In all probability the present Panamnagar grew as a by-product of the commercial activities of the english east india company and of the Permanent Settlement. The East India Company established their factory in Panam for the purchase of muslin and other cotton fabrics. The Company, for the purchase of muslin, used to distribute annually to the weavers from their factory in Panam as much as a lakh of rupees as dadni (dadni system advance), and it is estimated that there were then 1400 families of Hindu and Muslim weavers in and around Panam.
Sonargaon developed into a center of trade in cotton fabrics, chiefly English piece goods, during the colonial period, and thereby grew the new township of Panamnagar. A group of Hindu talukdars, who came into being from among the traders in the nineteenth century, chose this site for their residence. The existing brick buildings of Panamnagar, obviously the residence of the Hindu merchant-talukdars, can be dated back to early nineteenth, and the later ones to late nineteenth and early twentieth centuries. Panamnagar which developed in the nineteenth century, continued to flourish till the end of the Second World War.
Panamnagar, a unique township, stretched in a single street 5 meter wide on the average and 600 meter in length. All the buildings have the character of urban street front houses and are lined up on either side of this street which ends up at the Panam bazar. Fifty-two houses exist in dilapidated and disused condition having 31 in the north side of the street and 21 on the south. Panamnagar appears to be well protected by artificial canals all around. Two fairly wide canals run parallel to the street on its either side and joined by a narrow canal on the western side over which is the entrance bridge (Panamnagar Bridge). On the eastern side, the canal on the south swerves rightward and goes eastward crossing the north-south road that passes through the Panam bazar. The northern canal, the Pankhiraj Khal, runs eastward to meet the Meghna-Menikhali stream.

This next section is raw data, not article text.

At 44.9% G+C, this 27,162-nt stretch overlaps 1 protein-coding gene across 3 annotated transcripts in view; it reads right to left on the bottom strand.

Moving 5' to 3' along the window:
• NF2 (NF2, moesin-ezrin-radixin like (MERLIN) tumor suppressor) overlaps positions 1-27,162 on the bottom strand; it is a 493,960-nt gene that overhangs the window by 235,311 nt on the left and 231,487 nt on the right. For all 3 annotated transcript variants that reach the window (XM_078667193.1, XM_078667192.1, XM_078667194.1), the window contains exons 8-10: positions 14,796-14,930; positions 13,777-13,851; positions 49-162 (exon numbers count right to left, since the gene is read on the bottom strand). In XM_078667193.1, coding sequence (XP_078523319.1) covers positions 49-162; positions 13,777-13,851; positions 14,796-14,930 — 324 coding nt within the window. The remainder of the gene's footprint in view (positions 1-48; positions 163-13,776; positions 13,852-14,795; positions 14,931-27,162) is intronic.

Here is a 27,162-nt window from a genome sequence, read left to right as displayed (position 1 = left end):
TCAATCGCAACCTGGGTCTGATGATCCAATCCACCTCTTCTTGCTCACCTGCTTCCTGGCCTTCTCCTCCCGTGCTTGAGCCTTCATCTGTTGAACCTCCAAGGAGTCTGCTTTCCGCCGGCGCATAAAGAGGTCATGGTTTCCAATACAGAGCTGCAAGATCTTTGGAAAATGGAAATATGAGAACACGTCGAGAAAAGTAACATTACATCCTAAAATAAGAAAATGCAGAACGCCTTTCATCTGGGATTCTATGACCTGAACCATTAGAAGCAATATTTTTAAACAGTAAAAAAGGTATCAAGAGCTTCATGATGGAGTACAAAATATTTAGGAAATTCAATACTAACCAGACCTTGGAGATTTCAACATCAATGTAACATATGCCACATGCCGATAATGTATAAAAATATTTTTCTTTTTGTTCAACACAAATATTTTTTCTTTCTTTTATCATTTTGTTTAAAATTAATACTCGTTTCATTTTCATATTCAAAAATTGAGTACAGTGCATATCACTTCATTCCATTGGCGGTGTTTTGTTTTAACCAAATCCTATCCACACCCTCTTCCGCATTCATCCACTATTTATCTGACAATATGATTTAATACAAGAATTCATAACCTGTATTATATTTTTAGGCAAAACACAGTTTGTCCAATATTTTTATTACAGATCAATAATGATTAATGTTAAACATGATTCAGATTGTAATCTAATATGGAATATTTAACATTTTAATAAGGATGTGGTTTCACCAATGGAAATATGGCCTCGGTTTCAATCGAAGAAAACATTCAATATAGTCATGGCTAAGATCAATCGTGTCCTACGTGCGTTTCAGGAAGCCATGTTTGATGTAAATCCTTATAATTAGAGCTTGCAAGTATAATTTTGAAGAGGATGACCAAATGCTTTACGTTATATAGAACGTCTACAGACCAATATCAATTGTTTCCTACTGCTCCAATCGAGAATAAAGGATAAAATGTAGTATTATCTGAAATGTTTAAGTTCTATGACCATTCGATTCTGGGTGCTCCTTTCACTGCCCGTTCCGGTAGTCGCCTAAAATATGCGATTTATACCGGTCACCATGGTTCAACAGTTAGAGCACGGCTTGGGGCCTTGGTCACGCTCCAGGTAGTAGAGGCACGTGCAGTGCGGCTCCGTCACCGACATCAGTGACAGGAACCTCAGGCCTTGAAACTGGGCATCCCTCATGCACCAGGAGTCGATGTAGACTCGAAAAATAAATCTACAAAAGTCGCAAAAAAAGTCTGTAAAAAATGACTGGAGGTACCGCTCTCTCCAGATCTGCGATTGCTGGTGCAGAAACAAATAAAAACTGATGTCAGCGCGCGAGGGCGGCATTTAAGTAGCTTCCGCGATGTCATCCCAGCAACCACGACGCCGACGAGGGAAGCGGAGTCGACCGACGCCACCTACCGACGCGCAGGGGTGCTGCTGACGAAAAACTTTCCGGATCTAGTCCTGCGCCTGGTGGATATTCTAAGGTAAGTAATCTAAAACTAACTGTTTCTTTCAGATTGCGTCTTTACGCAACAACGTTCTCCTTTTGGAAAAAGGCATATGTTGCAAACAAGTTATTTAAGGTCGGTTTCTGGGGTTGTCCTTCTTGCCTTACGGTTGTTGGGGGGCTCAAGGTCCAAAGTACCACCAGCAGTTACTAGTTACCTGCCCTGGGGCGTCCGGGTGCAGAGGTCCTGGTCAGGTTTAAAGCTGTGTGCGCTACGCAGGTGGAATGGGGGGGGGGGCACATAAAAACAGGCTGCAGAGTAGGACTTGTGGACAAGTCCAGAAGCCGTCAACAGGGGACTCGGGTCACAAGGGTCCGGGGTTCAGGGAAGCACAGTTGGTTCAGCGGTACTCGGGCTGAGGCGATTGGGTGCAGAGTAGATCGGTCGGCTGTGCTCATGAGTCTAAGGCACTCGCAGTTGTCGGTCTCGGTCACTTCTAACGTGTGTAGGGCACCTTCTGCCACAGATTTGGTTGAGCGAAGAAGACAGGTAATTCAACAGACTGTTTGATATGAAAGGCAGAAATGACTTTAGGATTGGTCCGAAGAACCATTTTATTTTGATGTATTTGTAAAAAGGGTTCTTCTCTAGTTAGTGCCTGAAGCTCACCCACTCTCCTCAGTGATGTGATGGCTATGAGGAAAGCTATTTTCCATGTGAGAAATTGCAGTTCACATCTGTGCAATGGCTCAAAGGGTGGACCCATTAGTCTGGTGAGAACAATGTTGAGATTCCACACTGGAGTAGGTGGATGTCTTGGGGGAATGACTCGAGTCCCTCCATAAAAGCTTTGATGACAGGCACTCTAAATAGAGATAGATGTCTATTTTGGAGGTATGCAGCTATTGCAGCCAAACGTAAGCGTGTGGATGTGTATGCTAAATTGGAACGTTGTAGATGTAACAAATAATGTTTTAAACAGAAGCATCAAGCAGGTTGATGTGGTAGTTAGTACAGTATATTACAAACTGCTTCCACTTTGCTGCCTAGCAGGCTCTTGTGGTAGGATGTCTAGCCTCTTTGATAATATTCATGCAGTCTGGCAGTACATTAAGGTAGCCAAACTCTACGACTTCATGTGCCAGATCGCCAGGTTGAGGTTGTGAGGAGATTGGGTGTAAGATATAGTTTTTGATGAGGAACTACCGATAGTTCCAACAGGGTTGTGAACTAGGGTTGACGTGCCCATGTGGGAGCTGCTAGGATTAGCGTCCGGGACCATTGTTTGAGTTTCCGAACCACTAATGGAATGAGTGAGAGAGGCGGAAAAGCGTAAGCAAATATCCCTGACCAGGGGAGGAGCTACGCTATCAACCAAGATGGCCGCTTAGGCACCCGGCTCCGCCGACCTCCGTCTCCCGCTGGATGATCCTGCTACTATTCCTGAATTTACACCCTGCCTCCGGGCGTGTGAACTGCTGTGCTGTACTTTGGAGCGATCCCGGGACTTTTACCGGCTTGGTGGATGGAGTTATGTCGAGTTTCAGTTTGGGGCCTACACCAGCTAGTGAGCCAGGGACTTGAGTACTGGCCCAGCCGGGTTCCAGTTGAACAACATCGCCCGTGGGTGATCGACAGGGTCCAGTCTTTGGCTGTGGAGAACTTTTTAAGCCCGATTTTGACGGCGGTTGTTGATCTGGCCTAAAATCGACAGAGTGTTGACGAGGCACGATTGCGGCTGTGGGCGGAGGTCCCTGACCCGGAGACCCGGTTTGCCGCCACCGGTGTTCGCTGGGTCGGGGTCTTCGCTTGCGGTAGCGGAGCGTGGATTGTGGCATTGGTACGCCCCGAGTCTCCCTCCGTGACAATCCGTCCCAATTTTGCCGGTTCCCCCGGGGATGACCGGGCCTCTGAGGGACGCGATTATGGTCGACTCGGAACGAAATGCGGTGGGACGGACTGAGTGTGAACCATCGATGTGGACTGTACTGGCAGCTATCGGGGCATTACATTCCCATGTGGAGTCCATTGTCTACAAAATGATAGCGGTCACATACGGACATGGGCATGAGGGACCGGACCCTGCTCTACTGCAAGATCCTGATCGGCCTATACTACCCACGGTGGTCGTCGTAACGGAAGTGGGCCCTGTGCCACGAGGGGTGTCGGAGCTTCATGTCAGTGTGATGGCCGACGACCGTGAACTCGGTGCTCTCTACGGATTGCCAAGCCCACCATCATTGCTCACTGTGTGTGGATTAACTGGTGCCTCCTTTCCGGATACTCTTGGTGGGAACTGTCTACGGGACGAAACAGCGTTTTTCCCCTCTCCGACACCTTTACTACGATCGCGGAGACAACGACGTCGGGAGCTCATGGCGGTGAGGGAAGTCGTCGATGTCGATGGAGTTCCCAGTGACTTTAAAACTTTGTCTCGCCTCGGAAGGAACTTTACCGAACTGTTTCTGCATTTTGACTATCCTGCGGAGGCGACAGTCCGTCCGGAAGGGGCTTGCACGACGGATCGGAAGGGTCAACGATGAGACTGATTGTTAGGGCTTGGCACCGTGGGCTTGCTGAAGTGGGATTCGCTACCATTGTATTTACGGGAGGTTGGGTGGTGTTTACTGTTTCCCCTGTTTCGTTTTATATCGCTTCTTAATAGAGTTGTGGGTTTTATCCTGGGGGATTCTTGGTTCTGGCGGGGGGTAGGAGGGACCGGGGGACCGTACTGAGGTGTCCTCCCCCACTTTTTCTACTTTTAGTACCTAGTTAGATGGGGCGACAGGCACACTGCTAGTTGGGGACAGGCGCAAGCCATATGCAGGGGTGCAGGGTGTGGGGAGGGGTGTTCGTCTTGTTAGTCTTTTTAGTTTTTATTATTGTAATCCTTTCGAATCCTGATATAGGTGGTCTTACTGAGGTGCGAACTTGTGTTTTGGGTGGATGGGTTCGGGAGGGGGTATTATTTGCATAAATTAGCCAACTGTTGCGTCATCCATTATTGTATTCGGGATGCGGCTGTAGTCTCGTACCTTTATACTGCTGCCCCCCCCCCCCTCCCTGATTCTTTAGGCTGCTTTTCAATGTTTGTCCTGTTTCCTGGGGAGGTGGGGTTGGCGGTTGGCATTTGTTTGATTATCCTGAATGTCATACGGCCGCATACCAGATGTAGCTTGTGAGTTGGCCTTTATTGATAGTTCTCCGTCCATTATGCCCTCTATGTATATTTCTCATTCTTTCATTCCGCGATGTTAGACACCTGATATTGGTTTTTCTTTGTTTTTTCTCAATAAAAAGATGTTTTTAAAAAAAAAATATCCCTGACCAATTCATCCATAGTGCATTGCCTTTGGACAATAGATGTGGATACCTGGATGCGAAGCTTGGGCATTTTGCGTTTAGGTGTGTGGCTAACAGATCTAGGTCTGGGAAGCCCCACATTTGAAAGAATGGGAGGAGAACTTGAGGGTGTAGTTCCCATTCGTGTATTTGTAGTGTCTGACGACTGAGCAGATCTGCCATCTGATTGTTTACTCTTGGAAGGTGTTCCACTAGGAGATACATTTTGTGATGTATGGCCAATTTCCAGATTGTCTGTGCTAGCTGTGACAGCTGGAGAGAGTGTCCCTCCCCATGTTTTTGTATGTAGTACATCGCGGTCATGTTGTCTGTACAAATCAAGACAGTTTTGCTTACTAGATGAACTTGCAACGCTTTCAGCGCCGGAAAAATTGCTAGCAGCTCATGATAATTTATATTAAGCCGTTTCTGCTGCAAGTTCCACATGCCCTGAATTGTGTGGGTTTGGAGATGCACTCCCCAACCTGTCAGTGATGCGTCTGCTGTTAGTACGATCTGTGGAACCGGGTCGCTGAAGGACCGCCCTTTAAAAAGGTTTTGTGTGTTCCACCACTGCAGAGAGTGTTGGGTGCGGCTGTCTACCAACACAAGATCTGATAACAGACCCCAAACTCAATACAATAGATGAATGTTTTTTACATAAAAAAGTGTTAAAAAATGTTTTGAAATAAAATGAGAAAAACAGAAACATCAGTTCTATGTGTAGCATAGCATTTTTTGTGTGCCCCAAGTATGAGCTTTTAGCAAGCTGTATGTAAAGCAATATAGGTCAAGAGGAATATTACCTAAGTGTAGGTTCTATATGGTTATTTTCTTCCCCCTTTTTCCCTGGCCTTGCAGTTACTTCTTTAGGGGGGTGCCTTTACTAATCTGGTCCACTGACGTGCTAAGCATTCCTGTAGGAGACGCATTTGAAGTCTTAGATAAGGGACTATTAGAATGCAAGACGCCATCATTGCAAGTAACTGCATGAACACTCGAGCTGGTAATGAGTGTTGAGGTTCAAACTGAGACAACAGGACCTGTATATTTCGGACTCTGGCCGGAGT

=> Array
[name] => Sonakanda Fort
[post_id] => 10801
[post_link] => http://offroadbangladesh.com/places/sonakanda-fort/
[thumb_link] => http://offroadbangladesh.com/wp-content/uploads/2015/07/17662494639_eac4172f39_b1-300x200.jpg
Sonakanda Fort (সোনাকান্দা দুর্গ) a Mughal river-fort located on the eastern bank of the Shitalakshya (শীতলক্ষ্যা) at port area. A group of river forts, constructed by the Mughals, guarded the water routes to Dhaka and other places of strategic importance and the Sonakanda Fort is one of them. The fort, under the protection of the Department of Archaeology and Museums, has been restored and repaired several times. The defensive walls and the massive artillery platform are still in existence. It is quadrangular in plan,measuring 86.56 m × 57.0 m and surrounded by a 1.06 m thick brick-wall, 3.05 meter in height, with inner and intermediate bastions.